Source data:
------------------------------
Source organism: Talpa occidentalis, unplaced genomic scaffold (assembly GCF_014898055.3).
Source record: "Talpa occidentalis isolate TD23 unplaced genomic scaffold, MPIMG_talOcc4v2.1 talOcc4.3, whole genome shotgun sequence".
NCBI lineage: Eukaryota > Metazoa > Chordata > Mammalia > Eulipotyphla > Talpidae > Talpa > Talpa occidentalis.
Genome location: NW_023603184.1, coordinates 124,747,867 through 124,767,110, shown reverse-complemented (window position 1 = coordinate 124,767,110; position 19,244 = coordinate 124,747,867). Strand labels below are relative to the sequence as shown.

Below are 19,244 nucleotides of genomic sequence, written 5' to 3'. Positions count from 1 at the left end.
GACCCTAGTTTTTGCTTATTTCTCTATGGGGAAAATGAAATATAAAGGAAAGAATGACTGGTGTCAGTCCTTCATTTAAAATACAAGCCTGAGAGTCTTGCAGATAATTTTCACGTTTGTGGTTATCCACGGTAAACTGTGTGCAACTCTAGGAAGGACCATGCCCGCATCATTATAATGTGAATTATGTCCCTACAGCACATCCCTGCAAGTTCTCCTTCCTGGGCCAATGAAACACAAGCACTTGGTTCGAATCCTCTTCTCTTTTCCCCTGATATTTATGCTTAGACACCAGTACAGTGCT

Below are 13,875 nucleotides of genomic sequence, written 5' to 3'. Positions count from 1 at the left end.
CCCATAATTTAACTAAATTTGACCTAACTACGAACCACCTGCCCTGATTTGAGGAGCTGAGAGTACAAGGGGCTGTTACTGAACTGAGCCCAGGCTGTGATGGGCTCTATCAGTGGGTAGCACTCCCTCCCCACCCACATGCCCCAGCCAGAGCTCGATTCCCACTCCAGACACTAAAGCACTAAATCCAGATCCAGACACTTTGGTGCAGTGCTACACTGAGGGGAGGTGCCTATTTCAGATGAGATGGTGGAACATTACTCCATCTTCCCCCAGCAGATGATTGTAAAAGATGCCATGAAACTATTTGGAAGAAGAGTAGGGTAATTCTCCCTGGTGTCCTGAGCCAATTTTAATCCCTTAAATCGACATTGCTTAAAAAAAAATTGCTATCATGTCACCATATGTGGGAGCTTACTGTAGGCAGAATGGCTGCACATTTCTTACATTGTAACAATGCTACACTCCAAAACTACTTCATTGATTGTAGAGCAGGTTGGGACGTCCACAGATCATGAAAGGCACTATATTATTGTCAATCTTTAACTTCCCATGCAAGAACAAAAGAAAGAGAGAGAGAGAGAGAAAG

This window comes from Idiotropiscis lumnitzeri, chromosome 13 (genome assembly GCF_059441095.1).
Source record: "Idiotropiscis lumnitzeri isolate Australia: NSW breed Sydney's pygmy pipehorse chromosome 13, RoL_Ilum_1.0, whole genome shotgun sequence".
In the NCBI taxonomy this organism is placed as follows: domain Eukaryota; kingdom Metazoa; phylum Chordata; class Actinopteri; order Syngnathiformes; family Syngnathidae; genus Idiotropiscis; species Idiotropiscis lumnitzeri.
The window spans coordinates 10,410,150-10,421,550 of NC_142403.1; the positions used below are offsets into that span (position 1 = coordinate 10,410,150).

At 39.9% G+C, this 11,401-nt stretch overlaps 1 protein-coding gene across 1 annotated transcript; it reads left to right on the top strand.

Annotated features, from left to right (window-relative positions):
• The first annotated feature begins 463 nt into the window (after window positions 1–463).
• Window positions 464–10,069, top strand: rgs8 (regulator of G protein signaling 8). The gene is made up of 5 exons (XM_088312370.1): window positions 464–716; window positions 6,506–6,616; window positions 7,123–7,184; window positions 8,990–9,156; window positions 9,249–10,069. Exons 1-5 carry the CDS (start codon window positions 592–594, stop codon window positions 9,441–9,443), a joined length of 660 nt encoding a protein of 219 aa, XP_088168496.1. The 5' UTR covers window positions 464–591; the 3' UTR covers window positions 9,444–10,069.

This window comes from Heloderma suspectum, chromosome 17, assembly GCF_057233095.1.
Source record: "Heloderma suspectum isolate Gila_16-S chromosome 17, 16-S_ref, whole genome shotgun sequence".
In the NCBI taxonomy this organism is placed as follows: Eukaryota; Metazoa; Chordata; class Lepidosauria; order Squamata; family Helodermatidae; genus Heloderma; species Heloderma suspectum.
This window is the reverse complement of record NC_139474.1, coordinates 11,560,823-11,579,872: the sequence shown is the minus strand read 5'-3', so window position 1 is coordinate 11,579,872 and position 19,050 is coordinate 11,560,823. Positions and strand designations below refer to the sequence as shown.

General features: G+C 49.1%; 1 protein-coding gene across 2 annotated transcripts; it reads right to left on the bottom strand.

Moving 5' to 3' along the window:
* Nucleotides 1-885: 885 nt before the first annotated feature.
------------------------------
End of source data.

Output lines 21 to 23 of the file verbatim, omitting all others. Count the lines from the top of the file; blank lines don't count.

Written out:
General features: G+C 49.1%; 1 protein-coding gene across 2 annotated transcripts; it reads right to left on the bottom strand.

Moving 5' to 3' along the window:
* Nucleotides 1-885: 885 nt before the first annotated feature.